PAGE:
Counteraction continues developing. Kees van der Pijl puts emphasis on counteraction in the biological sphere. He explores the implications around Covid-19 of the power of capital and the capitalist state to control, through bio-tactics, perceived threats from the unruly or deemed-marginal populations.9 While some might view this as far-fetched, one can follow the development of a growing field, called neuro-weaponry – helped along by the organization set up to foster security innovation, the Defense Advanced Research Projects Agency (DARPA). Notably, neuro-weaponry is about using neuro-technology to control the thought, emotions, and bodies of targeted groups and individuals. As academic spokesperson, James Giordano, put it: “neuroweapons include drugs to degrade physiologic and cognitive functions, and/or to alter emotional states to affect the desire or capacity for aggression and combat; organic toxins that can induce neuromuscular paralysis and death; microbial agents…that can incur various levels of morbidity – or mortality, and a number of technologies that can be used to alter sensory, perceptual, cognitive and motoric functions.”10 The inclination toward such tools is longstanding – leading, for example, to the 1950s CIA MK-Ultra experiments with LSD – but only now is the technology coming to hand.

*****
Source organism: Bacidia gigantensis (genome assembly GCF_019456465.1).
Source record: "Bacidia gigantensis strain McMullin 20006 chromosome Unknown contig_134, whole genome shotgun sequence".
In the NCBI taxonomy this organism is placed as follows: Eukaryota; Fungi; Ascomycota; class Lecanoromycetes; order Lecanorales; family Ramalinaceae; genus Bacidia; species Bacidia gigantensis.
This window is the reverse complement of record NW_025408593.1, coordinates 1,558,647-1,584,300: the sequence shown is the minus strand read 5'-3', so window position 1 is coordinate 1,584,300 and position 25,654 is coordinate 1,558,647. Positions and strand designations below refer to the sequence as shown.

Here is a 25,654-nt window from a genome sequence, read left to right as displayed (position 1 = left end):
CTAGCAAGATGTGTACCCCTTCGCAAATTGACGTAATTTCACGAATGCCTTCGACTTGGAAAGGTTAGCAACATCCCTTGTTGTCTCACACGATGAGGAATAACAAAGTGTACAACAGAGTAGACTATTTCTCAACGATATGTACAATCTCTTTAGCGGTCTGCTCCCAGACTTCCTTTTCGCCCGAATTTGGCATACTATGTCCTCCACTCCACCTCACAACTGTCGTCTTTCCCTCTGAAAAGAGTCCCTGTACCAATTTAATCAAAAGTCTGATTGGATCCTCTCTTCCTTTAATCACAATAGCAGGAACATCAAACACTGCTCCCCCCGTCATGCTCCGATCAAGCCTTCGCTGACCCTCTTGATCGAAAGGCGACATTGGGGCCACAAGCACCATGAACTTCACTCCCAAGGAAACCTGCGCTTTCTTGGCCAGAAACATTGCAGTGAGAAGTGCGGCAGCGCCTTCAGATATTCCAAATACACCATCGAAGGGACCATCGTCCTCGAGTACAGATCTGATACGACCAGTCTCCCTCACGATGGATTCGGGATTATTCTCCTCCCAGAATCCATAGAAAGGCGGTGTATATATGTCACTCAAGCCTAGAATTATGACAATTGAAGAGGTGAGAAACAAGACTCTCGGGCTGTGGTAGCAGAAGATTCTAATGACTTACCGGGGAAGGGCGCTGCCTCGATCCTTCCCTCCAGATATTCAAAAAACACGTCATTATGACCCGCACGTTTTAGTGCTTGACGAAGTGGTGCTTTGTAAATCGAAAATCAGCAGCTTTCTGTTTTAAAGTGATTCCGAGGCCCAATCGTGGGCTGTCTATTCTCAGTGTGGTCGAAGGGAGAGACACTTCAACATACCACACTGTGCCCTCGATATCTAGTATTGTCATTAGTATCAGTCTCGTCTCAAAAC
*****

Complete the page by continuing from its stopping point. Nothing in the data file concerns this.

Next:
In contrast, counteraction in the media may seem prosaic. Since the 1960s, it has been widely known that mainstream media (MSM) has been a realm of counter-struggle intervention and has shown no shortage of self-directed action and complicity (apparent among large corporate, bourgeois-oriented, or fear-based compliers).